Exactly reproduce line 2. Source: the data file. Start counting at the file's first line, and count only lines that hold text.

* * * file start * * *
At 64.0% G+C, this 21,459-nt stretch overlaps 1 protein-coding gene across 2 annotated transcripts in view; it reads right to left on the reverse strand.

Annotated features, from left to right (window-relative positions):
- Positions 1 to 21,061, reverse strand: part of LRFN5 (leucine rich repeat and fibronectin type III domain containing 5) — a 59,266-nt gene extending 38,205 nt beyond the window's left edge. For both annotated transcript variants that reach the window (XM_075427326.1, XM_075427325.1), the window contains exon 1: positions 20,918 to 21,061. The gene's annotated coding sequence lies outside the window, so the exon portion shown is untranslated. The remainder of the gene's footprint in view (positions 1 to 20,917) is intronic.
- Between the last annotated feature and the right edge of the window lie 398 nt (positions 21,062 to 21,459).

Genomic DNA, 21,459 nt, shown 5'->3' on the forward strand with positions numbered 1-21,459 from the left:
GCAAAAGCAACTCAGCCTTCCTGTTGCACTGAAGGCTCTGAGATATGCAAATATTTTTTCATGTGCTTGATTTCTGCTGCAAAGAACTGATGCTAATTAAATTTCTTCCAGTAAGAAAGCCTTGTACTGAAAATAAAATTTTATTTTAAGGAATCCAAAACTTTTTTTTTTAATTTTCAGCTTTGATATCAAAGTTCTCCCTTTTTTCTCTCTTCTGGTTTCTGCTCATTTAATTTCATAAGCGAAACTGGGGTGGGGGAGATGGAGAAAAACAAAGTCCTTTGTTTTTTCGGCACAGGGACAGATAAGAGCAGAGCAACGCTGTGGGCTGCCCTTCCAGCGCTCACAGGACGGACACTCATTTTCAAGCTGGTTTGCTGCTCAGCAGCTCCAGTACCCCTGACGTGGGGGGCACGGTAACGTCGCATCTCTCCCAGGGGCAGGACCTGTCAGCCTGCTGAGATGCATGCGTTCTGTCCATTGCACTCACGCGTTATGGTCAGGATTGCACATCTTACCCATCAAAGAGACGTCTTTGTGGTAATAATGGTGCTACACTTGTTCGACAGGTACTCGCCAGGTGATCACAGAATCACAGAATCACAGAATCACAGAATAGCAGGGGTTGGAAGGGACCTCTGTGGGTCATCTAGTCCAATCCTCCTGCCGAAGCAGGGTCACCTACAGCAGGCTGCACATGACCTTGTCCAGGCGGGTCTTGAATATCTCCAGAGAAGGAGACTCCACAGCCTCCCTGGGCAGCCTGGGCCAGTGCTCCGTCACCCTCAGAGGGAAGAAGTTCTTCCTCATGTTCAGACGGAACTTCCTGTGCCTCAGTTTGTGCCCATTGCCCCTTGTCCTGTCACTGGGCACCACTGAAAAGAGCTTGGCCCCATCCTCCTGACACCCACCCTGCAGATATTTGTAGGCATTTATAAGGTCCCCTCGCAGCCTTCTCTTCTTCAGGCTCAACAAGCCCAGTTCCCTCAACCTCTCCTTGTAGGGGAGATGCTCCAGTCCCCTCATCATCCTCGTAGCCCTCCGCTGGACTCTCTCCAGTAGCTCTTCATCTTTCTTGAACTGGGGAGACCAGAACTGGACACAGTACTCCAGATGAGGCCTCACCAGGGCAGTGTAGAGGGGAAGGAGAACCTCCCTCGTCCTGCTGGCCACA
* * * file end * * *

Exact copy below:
Annotated features, from left to right (window-relative positions):